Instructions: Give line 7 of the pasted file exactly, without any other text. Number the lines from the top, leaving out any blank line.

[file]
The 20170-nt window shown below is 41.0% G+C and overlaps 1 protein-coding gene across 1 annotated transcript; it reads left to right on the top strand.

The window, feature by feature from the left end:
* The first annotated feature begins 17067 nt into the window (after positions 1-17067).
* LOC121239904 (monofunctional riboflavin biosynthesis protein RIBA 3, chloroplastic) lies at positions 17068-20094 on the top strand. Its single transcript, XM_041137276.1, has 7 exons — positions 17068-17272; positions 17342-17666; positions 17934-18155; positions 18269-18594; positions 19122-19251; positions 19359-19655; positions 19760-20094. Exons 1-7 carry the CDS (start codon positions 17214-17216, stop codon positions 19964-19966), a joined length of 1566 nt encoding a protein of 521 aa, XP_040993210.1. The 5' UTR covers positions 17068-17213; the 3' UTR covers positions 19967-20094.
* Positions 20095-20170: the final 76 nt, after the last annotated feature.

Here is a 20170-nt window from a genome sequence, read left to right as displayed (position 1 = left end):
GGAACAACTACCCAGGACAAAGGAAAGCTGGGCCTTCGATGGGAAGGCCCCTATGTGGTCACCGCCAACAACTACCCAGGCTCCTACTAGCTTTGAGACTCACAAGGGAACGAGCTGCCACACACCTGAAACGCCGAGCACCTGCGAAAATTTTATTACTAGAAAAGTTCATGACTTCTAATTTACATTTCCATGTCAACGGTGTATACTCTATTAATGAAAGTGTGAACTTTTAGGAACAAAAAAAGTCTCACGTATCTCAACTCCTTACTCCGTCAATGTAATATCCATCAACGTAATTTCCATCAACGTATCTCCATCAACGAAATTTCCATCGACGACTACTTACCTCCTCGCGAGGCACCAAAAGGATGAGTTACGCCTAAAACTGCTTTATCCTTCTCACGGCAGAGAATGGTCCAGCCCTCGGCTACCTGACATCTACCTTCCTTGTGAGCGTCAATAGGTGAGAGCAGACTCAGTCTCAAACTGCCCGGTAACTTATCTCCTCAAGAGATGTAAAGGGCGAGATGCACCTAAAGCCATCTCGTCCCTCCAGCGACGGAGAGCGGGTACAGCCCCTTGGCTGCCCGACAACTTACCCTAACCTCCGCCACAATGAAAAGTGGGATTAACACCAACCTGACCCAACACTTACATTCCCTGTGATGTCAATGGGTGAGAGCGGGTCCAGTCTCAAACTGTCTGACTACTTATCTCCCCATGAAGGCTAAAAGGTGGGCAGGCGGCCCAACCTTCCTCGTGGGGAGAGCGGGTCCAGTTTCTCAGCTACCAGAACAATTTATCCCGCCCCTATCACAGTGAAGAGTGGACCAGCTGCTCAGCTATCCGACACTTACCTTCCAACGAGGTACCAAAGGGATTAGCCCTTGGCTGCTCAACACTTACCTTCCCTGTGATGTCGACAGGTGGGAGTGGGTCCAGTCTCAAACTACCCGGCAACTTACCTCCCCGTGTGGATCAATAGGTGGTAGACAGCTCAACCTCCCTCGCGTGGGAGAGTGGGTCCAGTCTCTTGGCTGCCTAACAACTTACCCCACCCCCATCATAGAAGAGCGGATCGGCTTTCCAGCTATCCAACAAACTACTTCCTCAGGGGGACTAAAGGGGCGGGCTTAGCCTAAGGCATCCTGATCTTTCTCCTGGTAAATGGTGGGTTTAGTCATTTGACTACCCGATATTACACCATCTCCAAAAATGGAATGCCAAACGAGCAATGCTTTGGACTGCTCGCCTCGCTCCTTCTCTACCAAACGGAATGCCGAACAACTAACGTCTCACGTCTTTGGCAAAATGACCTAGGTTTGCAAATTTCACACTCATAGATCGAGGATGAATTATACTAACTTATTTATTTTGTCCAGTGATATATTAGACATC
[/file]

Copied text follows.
GGAACAACTACCCAGGACAAAGGAAAGCTGGGCCTTCGATGGGAAGGCCCCTATGTGGTCACCGCCAACAACTACCCAGGCTCCTACTAGCTTTGAGACTCACAAGGGAACGAGCTGCCACACACCTGAAACGCCGAGCACCTGCGAAAATTTTATTACTAGAAAAGTTCATGACTTCTAATTTACATTTCCATGTCAACGGTGTATACTCTATTAATGAAAGTGTGAACTTTTAGGAACAAAAAAAGTCTCACGTATCTCAACTCCTTACTCCGTCAATGTAATATCCATCAACGTAATTTCCATCAACGTATCTCCATCAACGAAATTTCCATCGACGACTACTTACCTCCTCGCGAGGCACCAAAAGGATGAGTTACGCCTAAAACTGCTTTATCCTTCTCACGGCAGAGAATGGTCCAGCCCTCGGCTACCTGACATCTACCTTCCTTGTGAGCGTCAATAGGTGAGAGCAGACTCAGTCTCAAACTGCCCGGTAACTTATCTCCTCAAGAGATGTAAAGGGCGAGATGCACCTAAAGCCATCTCGTCCCTCCAGCGACGGAGAGCGGGTACAGCCCCTTGGCTGCCCGACAACTTACCCTAACCTCCGCCACAATGAAAAGTGGGATTAACACCAACCTGACCCAACACTTACATTCCCTGTGATGTCAATGGGTGAGAGCGGGTCCAGTCTCAAACTGTCTGACTACTTATCTCCCCATGAAGGCTAAAAGGTGGGCAGGCGGCCCAACCTTCCTCGTGGGGAGAGCGGGTCCAGTTTCTCAGCTACCAGAACAATTTATCCCGCCCCTATCACAGTGAAGAGTGGACCAGCTGCTCAGCTATCCGACACTTACCTTCCAACGAGGTACCAAAGGGATTAGCCCTTGGCTGCTCAACACTTACCTTCCCTGTGATGTCGACAGGTGGGAGTGGGTCCAGTCTCAAACTACCCGGCAACTTACCTCCCCGTGTGGATCAATAGGTGGTAGACAGCTCAACCTCCCTCGCGTGGGAGAGTGGGTCCAGTCTCTTGGCTGCCTAACAACTTACCCCACCCCCATCATAGAAGAGCGGATCGGCTTTCCAGCTATCCAACAAACTACTTCCTCAGGGGGACTAAAGGGGCGGGCTTAGCCTAAGGCATCCTGATCTTTCTCCTGGTAAATGGTGGGTTTAGTCATTTGACTACCCGATATTACACCATCTCCAAAAATGGAATGCCAAACGAGCAATGCTTTGGACTGCTCGCCTCGCTCCTTCTCTACCAAACGGAATGCCGAACAACTAACGTCTCACGTCTTTGGCAAAATGACCTAGGTTTGCAAATTTCACACTCATAGATCGAGGATGAATTATACTAACTTATTTATTTTGTCCAGTGATATATTAGACATC